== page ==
Homeward bound

Yesterday I had a good time in London with a Russian-speaking friend. We talked mainly in English with a sprinkling of Russian from time to time. In the morning we went to the Design Museum and saw a special exhibition about Moscow, which was interesting. Then had a wander around Holland Park, which is beautiful, especially at this time of year when lots of trees are in blossom (see below).

A photo of the Kyoto Garden (京都庭園) Holland Park in London

After lunch in Hammersmith we played mini golf in Acton Park, which was great fun. Neither of us were very good, but I did manage to get one hole in one. In the evening we went tango dancing, then watched a Russian film – an interesting re-telling of the Beauty and the Beast story called Аленький цветочек (The Scarlet Flower). There were no subtitles, and my Russian isn’t yet good enough to understand much, so my friend translated for me. The Russian they use in the film is old-fashioned, and they speak in a very dramatic, almost operatic way, so it’s not easy to understand.

Сегодня я еду домой or I’m going home today (“Today I go/travel homeward”). The word домой [dɐˈmoj] is one I learnt and used quite a bit yesterday. It means home, homeward or to the house, and related words/forms include:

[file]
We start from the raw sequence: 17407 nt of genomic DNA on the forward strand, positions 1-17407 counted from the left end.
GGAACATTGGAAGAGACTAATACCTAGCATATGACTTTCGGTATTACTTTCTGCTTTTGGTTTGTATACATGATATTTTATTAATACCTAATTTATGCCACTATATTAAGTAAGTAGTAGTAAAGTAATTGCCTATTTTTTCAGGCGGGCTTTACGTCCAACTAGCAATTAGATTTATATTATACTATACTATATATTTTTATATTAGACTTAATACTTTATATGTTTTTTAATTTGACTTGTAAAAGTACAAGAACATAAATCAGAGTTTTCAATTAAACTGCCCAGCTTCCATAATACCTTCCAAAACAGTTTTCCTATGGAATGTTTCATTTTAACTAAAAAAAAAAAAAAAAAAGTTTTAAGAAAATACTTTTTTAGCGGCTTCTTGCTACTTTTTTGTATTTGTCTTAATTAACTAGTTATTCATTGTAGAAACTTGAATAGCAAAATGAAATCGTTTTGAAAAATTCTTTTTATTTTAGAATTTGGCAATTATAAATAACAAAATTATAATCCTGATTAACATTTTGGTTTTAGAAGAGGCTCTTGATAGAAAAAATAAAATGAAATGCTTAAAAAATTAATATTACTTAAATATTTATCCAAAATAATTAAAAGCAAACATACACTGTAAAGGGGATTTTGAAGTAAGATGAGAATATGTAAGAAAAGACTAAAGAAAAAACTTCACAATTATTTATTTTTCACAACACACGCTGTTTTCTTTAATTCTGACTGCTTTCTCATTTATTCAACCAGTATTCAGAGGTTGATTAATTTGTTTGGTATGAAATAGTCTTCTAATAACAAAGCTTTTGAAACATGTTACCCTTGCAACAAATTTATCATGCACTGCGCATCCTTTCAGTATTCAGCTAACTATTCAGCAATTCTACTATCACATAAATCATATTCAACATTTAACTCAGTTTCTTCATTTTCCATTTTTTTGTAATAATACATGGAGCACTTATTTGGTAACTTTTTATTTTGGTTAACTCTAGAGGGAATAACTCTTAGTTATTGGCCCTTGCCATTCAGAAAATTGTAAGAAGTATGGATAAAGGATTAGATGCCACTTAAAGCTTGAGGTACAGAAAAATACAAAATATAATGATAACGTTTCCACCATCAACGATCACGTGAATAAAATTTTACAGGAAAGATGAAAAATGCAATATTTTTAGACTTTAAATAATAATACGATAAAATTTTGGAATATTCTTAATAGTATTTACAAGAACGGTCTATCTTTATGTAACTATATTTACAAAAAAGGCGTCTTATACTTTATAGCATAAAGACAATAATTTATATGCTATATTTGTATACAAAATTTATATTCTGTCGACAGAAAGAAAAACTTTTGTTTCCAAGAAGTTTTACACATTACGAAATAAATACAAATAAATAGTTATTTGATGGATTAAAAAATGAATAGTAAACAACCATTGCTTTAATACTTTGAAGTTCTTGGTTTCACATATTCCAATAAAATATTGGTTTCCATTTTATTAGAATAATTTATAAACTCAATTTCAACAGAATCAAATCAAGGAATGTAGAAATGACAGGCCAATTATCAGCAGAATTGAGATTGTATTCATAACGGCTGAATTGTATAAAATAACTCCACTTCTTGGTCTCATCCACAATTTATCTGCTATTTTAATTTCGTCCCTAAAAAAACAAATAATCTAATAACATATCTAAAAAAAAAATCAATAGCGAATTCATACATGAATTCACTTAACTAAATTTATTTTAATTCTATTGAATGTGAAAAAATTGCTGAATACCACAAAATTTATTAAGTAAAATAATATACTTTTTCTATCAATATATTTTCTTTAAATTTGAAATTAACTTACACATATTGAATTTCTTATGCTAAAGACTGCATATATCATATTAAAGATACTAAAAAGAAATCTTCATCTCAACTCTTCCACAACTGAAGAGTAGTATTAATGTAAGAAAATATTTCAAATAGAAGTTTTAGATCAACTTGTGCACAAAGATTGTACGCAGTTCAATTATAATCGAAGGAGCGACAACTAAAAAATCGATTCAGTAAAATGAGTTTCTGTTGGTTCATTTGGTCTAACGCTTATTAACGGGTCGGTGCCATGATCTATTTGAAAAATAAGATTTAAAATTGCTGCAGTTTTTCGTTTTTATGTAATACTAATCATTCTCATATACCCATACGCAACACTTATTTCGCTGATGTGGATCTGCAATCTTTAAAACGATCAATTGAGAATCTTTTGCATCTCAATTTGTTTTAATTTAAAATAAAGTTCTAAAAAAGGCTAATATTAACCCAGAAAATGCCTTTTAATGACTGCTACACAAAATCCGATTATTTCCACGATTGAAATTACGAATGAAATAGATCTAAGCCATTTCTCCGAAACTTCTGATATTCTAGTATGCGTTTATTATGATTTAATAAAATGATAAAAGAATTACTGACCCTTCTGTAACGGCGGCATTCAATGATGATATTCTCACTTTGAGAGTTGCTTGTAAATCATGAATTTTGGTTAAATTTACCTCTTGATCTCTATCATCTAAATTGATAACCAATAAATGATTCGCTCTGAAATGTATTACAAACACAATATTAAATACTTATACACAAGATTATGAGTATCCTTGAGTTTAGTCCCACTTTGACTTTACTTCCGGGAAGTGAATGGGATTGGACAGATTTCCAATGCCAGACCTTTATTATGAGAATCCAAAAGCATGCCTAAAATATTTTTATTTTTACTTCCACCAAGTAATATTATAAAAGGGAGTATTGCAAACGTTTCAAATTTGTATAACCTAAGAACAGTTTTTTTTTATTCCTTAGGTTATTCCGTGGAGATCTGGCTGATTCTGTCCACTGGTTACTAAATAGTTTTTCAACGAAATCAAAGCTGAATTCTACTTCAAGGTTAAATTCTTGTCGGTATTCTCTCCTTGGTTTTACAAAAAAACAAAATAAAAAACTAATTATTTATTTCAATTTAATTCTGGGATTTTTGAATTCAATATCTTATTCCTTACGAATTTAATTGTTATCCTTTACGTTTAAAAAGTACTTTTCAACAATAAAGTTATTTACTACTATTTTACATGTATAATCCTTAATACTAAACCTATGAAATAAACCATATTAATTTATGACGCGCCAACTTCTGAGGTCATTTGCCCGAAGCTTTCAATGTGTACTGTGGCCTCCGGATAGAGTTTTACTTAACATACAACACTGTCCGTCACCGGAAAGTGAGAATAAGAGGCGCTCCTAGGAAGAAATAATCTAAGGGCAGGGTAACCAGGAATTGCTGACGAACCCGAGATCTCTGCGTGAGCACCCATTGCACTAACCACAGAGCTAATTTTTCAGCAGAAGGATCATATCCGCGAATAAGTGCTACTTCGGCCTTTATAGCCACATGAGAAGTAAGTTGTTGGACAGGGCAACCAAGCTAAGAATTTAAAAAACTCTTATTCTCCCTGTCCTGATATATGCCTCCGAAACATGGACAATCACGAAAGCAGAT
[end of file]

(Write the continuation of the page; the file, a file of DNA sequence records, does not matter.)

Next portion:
дом [dom] = house, home, family, household
дома [ˈdomə] = at home (genetive singular)
домашний [dɐˈmaʂnʲɪj] = home, household, house; private; domestic, family; home-made, homespun
домовой [dəmɐˈvoj] = house; a house spirit or sprite
домосед [dəmɐˈsʲet] = stay-at-home, homebody

Source: Wiktionary

Y Llyfyrgell

Last night I saw the film Y Llyfrgell / The Library Suicides, a Welsh-language thriller based on the book Y Llyfrgell (The Library) by Fflur Dafydd, who also wrote the script and produced the film.

This was the first film I’ve seen in Welsh, and I enjoyed it. It’s set in Aberystwyth, and most of the action takes place in the National Library of Wales / Llyfyrgell Genedlaethol Cymru. The main characters are identical twins who work in the library, and the film starts with the apparent suicide of their mother, a famous author. There are many other twists and turns, and stories within stories which make the film well worth a look.

The twins are played by one actor, Catrin Stewart, who in real life is a twin, though has a twin brother rather than a twin sister. It’s very cleverly done and you never realise that one person is playing both of them.

I didn’t understand all the dialogue at first as it’s in a dialect of Welsh I’m not used to hearing – I’ve got so used to hearing northern dialects of Welsh, other dialects sound a bit strange to me now, but I soon tuned into to it. There were subtitles in English as well, but I tried not to read them.

After the film there was a question and answer with Fflur Dafydd, which was entirely in Welsh, with simultaneous interpretation in English, for those who needed it. It was an interesting discussion and provided many insights into the film making process.